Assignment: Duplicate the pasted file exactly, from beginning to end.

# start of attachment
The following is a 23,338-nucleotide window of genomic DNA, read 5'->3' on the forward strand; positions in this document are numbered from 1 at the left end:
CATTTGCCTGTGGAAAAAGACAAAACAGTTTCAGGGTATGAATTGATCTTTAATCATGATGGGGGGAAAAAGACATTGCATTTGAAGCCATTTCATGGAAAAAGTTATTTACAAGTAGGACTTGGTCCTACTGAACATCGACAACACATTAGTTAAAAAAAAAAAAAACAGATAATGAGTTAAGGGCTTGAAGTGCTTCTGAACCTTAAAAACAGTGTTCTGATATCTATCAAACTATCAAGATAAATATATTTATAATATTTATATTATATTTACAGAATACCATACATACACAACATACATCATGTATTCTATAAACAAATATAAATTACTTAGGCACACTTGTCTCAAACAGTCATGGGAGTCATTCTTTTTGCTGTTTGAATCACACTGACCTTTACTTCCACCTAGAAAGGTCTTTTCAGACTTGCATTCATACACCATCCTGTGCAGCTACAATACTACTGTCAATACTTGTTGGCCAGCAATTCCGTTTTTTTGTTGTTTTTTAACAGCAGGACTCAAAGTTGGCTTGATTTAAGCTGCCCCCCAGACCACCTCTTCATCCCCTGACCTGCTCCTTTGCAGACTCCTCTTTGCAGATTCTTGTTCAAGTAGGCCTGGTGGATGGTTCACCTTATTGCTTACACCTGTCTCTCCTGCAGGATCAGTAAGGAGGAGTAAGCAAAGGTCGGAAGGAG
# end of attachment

The following is a 23,338-nucleotide window of genomic DNA, read 5'->3' on the forward strand; positions in this document are numbered from 1 at the left end:
CATTTGCCTGTGGAAAAAGACAAAACAGTTTCAGGGTATGAATTGATCTTTAATCATGATGGGGGGAAAAAGACATTGCATTTGAAGCCATTTCATGGAAAAAGTTATTTACAAGTAGGACTTGGTCCTACTGAACATCGACAACACATTAGTTAAAAAAAAAAAAAACAGATAATGAGTTAAGGGCTTGAAGTGCTTCTGAACCTTAAAAACAGTGTTCTGATATCTATCAAACTATCAAGATAAATATATTTATAATATTTATATTATATTTACAGAATACCATACATACACAACATACATCATGTATTCTATAAACAAATATAAATTACTTAGGCACACTTGTCTCAAACAGTCATGGGAGTCATTCTTTTTGCTGTTTGAATCACACTGACCTTTACTTCCACCTAGAAAGGTCTTTTCAGACTTGCATTCATACACCATCCTGTGCAGCTACAATACTACTGTCAATACTTGTTGGCCAGCAATTCCGTTTTTTTGTTGTTTTTTAACAGCAGGACTCAAAGTTGGCTTGATTTAAGCTGCCCCCCAGACCACCTCTTCATCCCCTGACCTGCTCCTTTGCAGACTCCTCTTTGCAGATTCTTGTTCAAGTAGGCCTGGTGGATGGTTCACCTTATTGCTTACACCTGTCTCTCCTGCAGGATCAGTAAGGAGGAGTAAGCAAAGGTCGGAAGGAG